While I recognize that the high short interest and passions surrounding the stock can lead to outsized price movements in either direction, I have tried to focus on determining a fair fundamental value. I think it’s best to separate the business into two parts: the pace of operation of its core rental business and any hidden value in its fleet given used car prices higher than their depreciated value.

If we exclude gains on car sales (since we value cars separately), the rental business made $900 million in profit in the first half. If we assume in the future that cars depreciate more normally, this will represent an increase of about $300 million in pre-tax costs. Based on the rental rates Avis was receiving in the first half, it generated $675 million in “normal profits.” Given its cyclical nature, I value the business at 10x or $1.3 billion. Given that he has $7 billion in debt and operating leases, he was worth $6 billion as of June 30.e.

So far this year, Avis has sold cars at a profit of 24%. As a result, its $16.3 billion in net vehicles was actually worth around $20.2 billion. Taking into account $1.3 billion in receivables and other assets minus $16.9 billion in vehicle debts, his vehicles were worth $4.6 billion net.

Combining the two, based on June 30e rental rates and used car prices, Avis was worth $10.6 billion or $214. Now, I tend to think that’s a generous valuation, because his vehicle position includes cars purchased during the quarter from automakers, and he’s unlikely to make a 24% profit on these cars.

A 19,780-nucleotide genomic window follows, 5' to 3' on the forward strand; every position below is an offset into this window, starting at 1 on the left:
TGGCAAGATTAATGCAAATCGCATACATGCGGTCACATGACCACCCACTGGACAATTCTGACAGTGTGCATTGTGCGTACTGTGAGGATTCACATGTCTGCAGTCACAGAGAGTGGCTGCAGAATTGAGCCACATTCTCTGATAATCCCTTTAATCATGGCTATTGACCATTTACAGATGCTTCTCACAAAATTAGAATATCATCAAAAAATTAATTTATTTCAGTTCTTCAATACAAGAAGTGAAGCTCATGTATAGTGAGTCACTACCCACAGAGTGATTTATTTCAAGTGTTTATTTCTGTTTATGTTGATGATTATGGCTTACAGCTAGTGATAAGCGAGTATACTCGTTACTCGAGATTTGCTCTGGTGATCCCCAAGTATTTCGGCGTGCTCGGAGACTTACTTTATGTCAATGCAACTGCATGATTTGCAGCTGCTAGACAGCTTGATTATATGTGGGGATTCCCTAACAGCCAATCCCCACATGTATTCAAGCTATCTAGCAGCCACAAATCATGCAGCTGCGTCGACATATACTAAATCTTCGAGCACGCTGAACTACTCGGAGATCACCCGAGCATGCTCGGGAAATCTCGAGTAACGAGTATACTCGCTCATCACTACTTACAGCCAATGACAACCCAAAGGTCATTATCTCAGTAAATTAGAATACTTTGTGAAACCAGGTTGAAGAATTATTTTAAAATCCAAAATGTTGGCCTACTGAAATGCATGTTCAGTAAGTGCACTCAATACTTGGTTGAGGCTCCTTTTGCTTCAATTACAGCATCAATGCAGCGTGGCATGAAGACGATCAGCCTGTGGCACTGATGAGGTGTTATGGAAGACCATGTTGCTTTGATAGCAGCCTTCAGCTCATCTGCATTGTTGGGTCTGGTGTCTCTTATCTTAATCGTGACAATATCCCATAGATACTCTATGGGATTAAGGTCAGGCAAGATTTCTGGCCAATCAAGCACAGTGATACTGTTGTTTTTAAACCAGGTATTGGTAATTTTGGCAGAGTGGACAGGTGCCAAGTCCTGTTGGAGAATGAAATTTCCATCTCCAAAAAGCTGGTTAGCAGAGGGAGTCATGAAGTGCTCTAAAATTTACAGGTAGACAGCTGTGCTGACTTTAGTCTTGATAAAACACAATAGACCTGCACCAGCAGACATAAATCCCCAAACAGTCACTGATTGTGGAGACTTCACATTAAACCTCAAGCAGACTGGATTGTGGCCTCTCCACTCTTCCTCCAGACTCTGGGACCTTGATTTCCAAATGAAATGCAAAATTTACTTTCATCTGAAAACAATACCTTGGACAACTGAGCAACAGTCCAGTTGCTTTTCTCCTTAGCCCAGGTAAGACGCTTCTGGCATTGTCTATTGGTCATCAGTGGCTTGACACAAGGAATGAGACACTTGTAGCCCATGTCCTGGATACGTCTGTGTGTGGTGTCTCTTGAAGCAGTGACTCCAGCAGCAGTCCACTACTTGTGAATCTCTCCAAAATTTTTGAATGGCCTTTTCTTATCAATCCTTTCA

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My own calculation

Along with the June 30 estimate, the second column shows the company’s valuation if the Manheim and CPI indices, which showed an 8% drop in used cars and rental prices, are accurate. I also assumed that CAR would be able to offset half of its lost revenue through cost reductions to reach $1 billion in profit in this scenario. Due to the high indebtedness of its auto holdings with $16.9 billion in debt and an 8% decline in its used cars, Avis’ car net worth is down more than 33% to 3 billions of dollars. Essentially, every 1% of the used car price is worth $200 million to AVIS, or about $4 per share.

In this scenario, the stock is worth $121. In an environment where we see further deterioration, including a 10% drop in rental rates and a 20% drop in used cars, the value of AVIS would fall to $42. Given that the company has $7 billion in corporate debt and leases and $16.9 billion in vehicle financing, it is highly leveraged and small changes in its business have much larger impacts on value. of its share price. This is one of the reasons the stock can be so volatile, changing the assumptions of the model ever so slightly has dramatic consequences for the stock price.

This is also why I urge caution in trading this stock; it has been and probably can continue to be very volatile. At its current price of $180, the stock is essentially looking for only a slight deterioration from June 30 levels, while other indicators like the CPI and Manheim are pointing to bigger declines. As a result, I see downside risk before earnings and view $100-$120 as Avis’ fundamental fair value in a benign scenario where used cars and rental rates don’t drop much further. There would be a bigger downside in a recession, just considering the large debt load Avis has to carry.

For equity investors, I would recommend selling holdings in the $180 range as I view the Q3 earnings report as a more likely catalyst to push stocks lower than higher if we see the moderation results that I anticipate. Given the volatility of this stock, I would caution against short selling stocks. Instead, I would look to buy put options to limit the downside. The $160 strike on November 4e the put is $7, and I see this as an attractive way to bet on the stock converging to fair value while capping your downside after posting earnings on Oct 31st.